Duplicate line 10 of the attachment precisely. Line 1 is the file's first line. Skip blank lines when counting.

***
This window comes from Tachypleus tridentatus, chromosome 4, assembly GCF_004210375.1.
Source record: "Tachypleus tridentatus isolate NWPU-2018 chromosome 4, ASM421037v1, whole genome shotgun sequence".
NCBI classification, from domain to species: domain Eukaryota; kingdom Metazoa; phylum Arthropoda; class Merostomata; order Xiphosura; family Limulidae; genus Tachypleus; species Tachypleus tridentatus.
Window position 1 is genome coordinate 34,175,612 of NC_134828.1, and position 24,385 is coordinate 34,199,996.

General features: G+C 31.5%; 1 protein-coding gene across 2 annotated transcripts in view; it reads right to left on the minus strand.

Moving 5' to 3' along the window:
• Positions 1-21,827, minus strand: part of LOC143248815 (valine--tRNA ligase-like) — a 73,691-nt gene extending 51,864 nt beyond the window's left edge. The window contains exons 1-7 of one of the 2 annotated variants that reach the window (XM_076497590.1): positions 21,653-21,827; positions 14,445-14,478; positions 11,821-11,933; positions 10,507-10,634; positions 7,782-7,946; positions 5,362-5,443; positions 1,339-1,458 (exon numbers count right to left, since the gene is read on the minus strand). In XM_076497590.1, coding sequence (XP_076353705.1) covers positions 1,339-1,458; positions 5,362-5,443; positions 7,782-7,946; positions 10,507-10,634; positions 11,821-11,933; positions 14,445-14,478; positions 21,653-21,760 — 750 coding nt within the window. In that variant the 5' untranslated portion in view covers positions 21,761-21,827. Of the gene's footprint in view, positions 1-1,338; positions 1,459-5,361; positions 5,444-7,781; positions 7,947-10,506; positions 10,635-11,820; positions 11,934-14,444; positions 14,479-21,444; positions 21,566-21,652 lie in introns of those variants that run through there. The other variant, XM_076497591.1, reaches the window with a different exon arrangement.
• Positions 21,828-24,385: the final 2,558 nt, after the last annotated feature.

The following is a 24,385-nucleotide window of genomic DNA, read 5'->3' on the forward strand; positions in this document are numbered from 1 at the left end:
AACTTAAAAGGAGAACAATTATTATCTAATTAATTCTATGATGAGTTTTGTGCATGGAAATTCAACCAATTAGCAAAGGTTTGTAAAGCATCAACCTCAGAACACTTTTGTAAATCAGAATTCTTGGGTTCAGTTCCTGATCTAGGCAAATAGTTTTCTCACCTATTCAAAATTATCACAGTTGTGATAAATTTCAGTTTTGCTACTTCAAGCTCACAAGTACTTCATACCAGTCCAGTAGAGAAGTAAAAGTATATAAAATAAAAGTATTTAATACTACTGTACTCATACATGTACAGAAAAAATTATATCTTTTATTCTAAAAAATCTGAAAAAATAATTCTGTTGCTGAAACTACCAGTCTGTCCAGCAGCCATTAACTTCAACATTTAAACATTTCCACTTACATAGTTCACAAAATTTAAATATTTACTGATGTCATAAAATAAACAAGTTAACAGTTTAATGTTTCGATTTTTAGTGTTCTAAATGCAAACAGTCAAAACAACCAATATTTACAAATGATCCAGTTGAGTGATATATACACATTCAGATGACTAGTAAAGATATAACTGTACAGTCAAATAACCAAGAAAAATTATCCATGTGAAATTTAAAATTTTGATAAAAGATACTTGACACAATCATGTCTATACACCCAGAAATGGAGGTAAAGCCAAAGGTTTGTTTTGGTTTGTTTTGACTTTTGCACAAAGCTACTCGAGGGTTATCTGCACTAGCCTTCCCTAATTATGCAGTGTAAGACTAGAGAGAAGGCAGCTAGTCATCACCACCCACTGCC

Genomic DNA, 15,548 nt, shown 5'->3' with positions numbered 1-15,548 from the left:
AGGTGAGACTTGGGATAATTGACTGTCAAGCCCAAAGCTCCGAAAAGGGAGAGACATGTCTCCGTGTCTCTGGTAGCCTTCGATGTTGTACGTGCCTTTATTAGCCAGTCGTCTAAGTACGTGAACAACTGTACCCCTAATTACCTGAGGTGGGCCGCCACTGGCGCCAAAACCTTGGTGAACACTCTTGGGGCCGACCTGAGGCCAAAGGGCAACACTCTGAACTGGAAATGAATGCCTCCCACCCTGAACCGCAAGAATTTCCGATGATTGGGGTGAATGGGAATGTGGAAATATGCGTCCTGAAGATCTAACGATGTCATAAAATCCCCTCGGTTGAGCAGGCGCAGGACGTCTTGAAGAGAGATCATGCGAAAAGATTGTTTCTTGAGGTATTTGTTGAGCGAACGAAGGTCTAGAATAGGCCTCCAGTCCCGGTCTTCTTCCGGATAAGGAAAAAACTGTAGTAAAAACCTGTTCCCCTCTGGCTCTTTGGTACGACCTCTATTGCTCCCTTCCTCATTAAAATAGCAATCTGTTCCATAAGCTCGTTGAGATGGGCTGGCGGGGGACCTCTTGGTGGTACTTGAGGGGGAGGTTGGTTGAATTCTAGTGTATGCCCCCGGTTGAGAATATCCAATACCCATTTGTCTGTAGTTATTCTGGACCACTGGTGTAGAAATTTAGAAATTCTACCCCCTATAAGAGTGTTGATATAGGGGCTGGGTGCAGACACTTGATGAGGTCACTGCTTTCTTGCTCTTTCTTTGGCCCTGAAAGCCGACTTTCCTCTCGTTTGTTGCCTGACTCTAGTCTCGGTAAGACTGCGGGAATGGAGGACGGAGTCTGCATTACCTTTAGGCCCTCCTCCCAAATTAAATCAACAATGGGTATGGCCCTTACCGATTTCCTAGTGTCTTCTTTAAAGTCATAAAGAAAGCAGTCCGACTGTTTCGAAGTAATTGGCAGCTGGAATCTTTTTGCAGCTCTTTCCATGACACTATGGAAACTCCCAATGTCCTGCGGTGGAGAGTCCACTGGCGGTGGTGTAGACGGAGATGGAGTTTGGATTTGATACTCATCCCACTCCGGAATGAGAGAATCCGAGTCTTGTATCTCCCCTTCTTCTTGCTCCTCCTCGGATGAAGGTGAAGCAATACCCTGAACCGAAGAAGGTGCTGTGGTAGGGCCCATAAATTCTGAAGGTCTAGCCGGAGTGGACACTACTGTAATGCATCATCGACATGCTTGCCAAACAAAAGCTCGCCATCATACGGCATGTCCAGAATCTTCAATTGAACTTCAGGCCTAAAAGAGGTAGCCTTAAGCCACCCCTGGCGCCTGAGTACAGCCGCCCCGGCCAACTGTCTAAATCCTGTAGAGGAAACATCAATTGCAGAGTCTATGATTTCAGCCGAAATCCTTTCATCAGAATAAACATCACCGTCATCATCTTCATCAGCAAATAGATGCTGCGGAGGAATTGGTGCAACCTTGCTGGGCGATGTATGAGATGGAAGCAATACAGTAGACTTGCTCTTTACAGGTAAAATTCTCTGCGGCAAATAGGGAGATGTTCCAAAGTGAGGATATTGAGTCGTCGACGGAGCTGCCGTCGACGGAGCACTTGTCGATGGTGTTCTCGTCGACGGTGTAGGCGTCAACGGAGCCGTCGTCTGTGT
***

AACTTAAAAGGAGAACAATTATTATCTAATTAATTCTATGATGAGTTTTGTGCATGGAAATTCAACCAATTAGCAAAGGTTTGTAAAGCATCAACCTCAGAACACTTTTGTAAATCAGAATTCTTGGGTTCAGTTCCTGATCTAGGCAAATAGTTTTCTCACCTATTCAAAATTATCACAGTTGTGATAAATTTCAGTTTTGCTACTTCAAGCTCACAAGTACTTCATACCAGTCCAGTAGAGAAGTAAAAGTATATAAAATAAAAGTATTTAATACTACTGTACTCATACATGTACAGAAAAAATTATATCTTTTATTCTAAAAAATCTGAAAAAATAATTCTGTTGCTGAAACTACCAGTCTGTCCAGCAGCCATTAACTTCAACATTTAAACATTTCCACTTACATAGTTCACAAAATTTAAATATTTACTGATGTCATAAAATAAACAAGTTAACAGTTTAATGTTTCGATTTTTAGTGTTCTAAATGCAAACAGTCAAAACAACCAATATTTACAAATGATCCAGTTGAGTGATATATACACATTCAGATGACTAGTAAAGATATAACTGTACAGTCAAATAACCAAGAAAAATTATCCATGTGAAATTTAAAATTTTGATAAAAGATACTTGACACAATCATGTCTATACACCCAGAAATGGAGGTAAAGCCAAAGGTTTGTTTTGGTTTGTTTTGACTTTTGCACAAAGCTACTCGAGGGTTATCTGCACTAGCCTTCCCTAATTATGCAGTGTAAGACTAGAGAGAAGGCAGCTAGTCATCACCACCCACTGCC